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Wild Kingdom

Where life is hard, there's plenty of it to see.

 

The other day, looking out back, we spotted two young mule deer at play. They scampered across our field of vision, heedless of the precarious footing, stopped hard and reversed course. The clatter of their hooves against the rock-strewn scarp echoed over our gasps of delight at this impromptu show.

wildlifeMost mornings, if we're up and at 'em early enough, I spot a cottontail or two out back while I'm making coffee in the kitchen. By then the quail have already started their calling, which always somehow sounds aggrieved, as if someone just twisted their topknots. And of course there are the ravens, swooping audibly over the screen room, and the occasional buzzards and roadrunners (dining on packrats, one hopes). Plenty of lizards out there, too — and sometimes in here, when the cat pounces on one that's wandered into the screen room — along with the occasional snake and even a toad in the pond.

Every few weeks the coyotes wake us up at night with their singing. Several times we've spotted a skunk outside our garage door, just in time to not let it in. We've seen a fox once, and fox scat more often than that, and there was the coatimundi that left its dusty print on the hot-tub cover. We didn't see the actual critter, but the fish formerly in the pond sure did.

Judging by the photos readers keep sending in for our "Life in a State of Nature" feature in the Tumbleweeds section, we're hardly alone in enjoying a constant parade of wildlife. Our desert Southwest is one big open-air zoo, and you never know what you might see if you keep your eyes open.

 

Readers sometimes joke that this column is a chronicle of "what I saw in my backyard," though to be fair I've covered plenty of other important topics in recent months, such as my beard and the oddly limited palette of automobile colors. If I do occasionally opine about the critters out there, though, it's probably because I saw so little wildlife growing up (outside of the Great Plains Zoo, that is).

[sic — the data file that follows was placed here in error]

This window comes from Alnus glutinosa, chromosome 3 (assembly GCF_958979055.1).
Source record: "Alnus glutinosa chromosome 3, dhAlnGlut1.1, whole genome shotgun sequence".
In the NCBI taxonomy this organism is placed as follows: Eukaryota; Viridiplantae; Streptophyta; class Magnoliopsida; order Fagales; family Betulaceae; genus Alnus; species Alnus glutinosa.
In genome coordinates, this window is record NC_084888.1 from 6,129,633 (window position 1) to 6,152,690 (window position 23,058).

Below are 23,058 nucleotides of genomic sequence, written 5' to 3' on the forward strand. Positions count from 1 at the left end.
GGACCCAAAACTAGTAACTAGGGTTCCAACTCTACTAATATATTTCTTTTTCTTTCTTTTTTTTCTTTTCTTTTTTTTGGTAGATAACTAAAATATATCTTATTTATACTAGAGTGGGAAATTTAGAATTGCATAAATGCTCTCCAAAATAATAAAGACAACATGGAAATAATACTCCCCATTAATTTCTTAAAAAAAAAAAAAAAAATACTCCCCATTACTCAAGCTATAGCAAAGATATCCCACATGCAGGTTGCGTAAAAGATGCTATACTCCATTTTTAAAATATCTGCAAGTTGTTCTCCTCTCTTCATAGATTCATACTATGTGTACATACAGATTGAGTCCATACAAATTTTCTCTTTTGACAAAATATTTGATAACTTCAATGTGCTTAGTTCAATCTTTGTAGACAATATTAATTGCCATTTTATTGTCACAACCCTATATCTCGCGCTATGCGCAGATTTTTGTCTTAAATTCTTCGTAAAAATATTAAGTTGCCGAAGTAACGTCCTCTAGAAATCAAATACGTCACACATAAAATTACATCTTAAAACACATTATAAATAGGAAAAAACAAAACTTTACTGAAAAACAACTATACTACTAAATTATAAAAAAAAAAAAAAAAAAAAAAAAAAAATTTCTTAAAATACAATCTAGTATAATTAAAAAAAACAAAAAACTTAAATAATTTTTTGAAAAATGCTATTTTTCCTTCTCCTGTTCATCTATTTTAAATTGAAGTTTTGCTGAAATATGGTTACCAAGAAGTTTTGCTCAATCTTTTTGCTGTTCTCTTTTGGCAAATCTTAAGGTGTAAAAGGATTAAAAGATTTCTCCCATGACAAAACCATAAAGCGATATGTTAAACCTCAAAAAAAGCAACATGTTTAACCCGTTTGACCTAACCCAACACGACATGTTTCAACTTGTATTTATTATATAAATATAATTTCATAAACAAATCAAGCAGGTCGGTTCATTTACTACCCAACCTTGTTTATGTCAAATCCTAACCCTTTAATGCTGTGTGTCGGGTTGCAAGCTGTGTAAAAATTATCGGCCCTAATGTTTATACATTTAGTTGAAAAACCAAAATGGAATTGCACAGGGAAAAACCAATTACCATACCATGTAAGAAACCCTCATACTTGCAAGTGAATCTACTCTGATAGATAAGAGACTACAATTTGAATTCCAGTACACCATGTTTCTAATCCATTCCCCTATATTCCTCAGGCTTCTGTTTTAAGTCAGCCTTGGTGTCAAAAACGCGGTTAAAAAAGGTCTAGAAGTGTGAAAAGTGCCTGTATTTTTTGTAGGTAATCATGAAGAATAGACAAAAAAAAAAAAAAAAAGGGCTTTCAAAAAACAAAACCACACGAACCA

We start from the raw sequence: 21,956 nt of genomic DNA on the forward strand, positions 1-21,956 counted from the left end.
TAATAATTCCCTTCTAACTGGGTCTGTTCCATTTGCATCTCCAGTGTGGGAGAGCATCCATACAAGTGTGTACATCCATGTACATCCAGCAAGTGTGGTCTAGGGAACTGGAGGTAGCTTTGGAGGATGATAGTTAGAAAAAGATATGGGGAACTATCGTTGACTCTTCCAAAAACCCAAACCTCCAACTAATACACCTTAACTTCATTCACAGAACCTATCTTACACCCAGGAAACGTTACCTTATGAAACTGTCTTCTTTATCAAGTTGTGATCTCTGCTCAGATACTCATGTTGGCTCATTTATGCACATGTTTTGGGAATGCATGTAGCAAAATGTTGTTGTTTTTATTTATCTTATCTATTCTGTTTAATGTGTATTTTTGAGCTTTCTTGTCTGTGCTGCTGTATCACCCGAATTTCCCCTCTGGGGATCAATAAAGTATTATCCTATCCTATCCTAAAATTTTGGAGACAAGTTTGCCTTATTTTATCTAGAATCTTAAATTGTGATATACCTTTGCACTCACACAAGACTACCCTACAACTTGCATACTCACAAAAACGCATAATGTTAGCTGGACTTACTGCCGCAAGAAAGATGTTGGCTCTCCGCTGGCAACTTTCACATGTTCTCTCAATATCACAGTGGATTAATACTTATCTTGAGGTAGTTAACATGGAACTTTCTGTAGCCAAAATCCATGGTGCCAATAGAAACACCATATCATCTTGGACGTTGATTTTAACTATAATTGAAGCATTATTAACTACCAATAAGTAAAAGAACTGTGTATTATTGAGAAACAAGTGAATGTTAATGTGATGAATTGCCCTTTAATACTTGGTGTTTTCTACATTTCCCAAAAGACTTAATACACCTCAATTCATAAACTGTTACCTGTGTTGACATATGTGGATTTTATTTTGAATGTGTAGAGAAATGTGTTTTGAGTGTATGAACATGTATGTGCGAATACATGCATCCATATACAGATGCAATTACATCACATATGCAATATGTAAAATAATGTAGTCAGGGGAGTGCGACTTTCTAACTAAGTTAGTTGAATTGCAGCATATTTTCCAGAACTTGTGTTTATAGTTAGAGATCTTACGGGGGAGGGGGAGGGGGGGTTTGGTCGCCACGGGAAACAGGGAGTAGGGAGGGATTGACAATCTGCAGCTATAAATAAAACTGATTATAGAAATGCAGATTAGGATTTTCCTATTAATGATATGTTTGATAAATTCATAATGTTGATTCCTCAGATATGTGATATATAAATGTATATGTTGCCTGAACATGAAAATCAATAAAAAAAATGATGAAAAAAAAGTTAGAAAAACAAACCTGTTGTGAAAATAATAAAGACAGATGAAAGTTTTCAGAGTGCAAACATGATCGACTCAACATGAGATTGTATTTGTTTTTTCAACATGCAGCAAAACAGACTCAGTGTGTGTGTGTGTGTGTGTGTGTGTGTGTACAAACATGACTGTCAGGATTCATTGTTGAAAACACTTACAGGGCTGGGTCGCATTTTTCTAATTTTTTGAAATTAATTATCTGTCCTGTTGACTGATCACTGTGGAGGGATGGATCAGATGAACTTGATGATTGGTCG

This seems strange in retrospect, because it's not as though I grew up in Manhattan or someplace else utterly urban. Sioux Falls, SD, at the time was smaller than Las Cruces is now, a modest city surrounded by corn fields and the Big Sioux River. Moreover, we were virtual pioneers, homesteading on what was then the extreme edge of the city. (My old neighborhood is now considered "central" Sioux Falls, and the dirt road where my dad taught me to drive is the city's busiest intersection.) When my parents built a house there, several lots on our block were still undeveloped and the lot behind us was wooded and overgrown.

My friends and I could walk to the banks of the river (such as it was when not flooding), in that innocent era when parents apparently didn't worry about drowning, kidnapping or what a 10-year-old boy on the loose with a fistful of firecrackers might be up to. I suppose we saw birds and maybe frogs when we weren't busy blowing tin cans sky-high or decapitating plastic army men. But I don't remember if so.

Instead, my non-zoo experience of wildlife was limited to the songbirds and squirrels that visited our backyard, which my dad set about filling with trees with the sort of determination that General Sherman applied to the Confederacy. My mom kept a bird feeder on the balcony in winter, which attracted the usual suspects — juncos and such — and which proved immune to all efforts at squirrel-proofing.

But no deer scampered across our increasingly tree-filled backyard, much less more exotic fauna. There must have been jackrabbits somewhere — namesake of South Dakota State University's sports teams — but the only ones I saw were corpses tossed on the basketball court by rival fans. I hardly recall even a humble cottontail, but maybe I just wasn't paying attention (playing superheroes takes a pretty serious mental focus). Surely there were coyotes, too, not only those playing on the University of South Dakota sports teams named for them, but I never saw one.